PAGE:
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Article Summary

Bennett, Robert. 1990. "Decentralization, Intergovernmental Relations and Markets: Towards a Post-Welfare Agenda?" Pp. 1-26 in Decentralization, Local Government and Markets: Towards a Post-Welfare Agenda, ed. Robert Bennett. Oxford: Clarendon Press.

In this Introduction to his edited volume, Bennett describes briefly the worldwide movement from "welfarist" policy to "post-welfare" policy. During the post-World War II era, a system of entitlements was developed in many Western nations and the state became a major provider of education, health services, land-use planning, and housing. In recent years, however, there has been a shift in thinking, and in the U.S., the idea of "new federalism" has gained great currency. New federalist philosophy advocates more state and local power, and less intrusion and regulation by the federal government. Enormous global economic changes have also prompted a critical examination in many countries of how the government provides services and its ability to respond the needs, demands, and preferences of citizens. Bennett discusses two main types of decentralization: intergovernmental decentralization, the shifting of power and responsibility for certain government activities from one level to another (for example, from federal to state, or state to local), and decentralization from government to the market or nongovernmental organizations. In the U.S., two forces are at work: intergovernmental decentralization from the federal government to the states, and market decentralization at the state and local levels.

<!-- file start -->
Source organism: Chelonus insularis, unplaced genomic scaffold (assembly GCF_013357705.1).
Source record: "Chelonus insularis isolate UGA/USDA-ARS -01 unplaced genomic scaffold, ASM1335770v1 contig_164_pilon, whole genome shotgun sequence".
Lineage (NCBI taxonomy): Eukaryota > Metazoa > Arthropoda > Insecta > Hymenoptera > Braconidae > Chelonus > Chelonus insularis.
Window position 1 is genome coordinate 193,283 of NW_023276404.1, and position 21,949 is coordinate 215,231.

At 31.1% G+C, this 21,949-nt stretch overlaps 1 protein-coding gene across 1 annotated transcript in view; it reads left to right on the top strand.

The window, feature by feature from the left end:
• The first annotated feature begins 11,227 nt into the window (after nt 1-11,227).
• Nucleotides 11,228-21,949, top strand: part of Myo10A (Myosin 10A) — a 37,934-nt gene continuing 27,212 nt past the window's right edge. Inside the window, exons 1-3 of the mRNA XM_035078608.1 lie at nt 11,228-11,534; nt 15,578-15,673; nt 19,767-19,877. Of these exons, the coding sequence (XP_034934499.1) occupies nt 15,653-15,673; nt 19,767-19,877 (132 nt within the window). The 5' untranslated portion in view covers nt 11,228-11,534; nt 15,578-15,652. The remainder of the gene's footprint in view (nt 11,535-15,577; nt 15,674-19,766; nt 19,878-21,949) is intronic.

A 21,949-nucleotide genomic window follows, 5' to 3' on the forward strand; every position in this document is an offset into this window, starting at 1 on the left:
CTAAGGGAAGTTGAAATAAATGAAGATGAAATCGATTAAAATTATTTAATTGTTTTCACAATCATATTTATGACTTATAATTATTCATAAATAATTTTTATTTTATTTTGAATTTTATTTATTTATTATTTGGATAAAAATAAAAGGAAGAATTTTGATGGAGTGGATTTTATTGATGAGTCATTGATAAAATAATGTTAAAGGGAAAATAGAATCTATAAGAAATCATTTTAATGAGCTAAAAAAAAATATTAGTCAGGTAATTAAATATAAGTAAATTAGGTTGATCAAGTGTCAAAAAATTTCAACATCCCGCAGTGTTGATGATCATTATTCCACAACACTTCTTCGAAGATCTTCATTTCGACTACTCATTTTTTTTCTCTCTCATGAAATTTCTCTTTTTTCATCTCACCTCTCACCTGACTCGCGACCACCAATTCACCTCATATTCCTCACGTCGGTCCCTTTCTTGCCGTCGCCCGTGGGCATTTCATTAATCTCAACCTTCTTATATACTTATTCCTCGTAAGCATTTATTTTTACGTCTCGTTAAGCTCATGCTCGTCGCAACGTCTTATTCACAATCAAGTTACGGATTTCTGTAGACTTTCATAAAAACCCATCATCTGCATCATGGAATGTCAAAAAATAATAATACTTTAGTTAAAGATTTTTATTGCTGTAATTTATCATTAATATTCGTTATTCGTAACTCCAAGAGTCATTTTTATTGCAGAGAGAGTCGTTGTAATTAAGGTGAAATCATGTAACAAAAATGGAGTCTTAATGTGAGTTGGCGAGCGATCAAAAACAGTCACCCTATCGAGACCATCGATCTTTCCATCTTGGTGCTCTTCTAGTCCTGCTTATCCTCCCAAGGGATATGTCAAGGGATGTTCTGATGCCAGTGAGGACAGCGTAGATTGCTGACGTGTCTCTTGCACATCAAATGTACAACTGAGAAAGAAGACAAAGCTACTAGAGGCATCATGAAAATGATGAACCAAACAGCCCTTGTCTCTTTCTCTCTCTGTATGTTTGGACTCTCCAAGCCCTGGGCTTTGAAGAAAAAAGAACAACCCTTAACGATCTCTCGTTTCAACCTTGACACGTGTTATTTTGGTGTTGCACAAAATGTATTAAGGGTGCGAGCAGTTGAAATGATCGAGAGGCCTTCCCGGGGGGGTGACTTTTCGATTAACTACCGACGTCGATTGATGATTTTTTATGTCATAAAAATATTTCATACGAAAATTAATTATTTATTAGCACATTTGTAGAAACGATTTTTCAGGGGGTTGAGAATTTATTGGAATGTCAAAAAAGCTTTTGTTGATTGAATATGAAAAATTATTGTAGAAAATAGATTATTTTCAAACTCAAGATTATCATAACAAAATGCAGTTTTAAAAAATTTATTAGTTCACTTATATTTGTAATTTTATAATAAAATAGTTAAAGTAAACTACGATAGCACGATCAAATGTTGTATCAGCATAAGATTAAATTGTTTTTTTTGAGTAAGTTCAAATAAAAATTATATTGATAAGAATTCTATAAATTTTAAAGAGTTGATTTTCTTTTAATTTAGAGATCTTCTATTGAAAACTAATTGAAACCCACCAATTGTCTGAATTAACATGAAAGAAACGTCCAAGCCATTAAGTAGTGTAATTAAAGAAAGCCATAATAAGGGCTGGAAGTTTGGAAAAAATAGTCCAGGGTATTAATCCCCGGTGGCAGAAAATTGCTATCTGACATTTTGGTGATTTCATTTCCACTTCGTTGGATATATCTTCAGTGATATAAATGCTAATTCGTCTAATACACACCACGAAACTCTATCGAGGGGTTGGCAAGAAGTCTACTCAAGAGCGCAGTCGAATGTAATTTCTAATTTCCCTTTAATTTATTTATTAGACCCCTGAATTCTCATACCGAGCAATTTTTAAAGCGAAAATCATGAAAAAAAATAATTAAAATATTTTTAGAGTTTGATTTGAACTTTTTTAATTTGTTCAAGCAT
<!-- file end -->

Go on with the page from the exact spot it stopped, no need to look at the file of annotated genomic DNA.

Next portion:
According to Bennett, the U.S. has been a leader in innovation within the post-welfare era in our use of market approaches to service delivery. Bennett identifies six perceptions motivating the shift to the new post-welfare paradigm. He sums them up as follows: 1) government programs are political pork barrels; 2) government administrators and politicians are poor service providers; 3) government intervention encourages dependency; 4) federal government control suppresses local initiative; 5) costs for services have and will continue to escalate out of control; and 6) public support for government programs is low. The shift itself consists of radical changes in thinking about service delivery, including a move to thinking of citizens as "customers" to be served based on their needs and preferences but also with a consideration of the costs involved. Within this framework, services can be provided by the private, voluntary, and nonprofit sectors, and people do not necessarily receive services "as of right."

Managerial accountability, flexibility, and cost-efficiency are stressed, and resource allocation is made more efficient through funding mechanisms such as user fees, which will lessen the need for large-scale, progressive taxation. Bennett acknowledges that these transformations may have implications for equity and for the role of private sector businesses.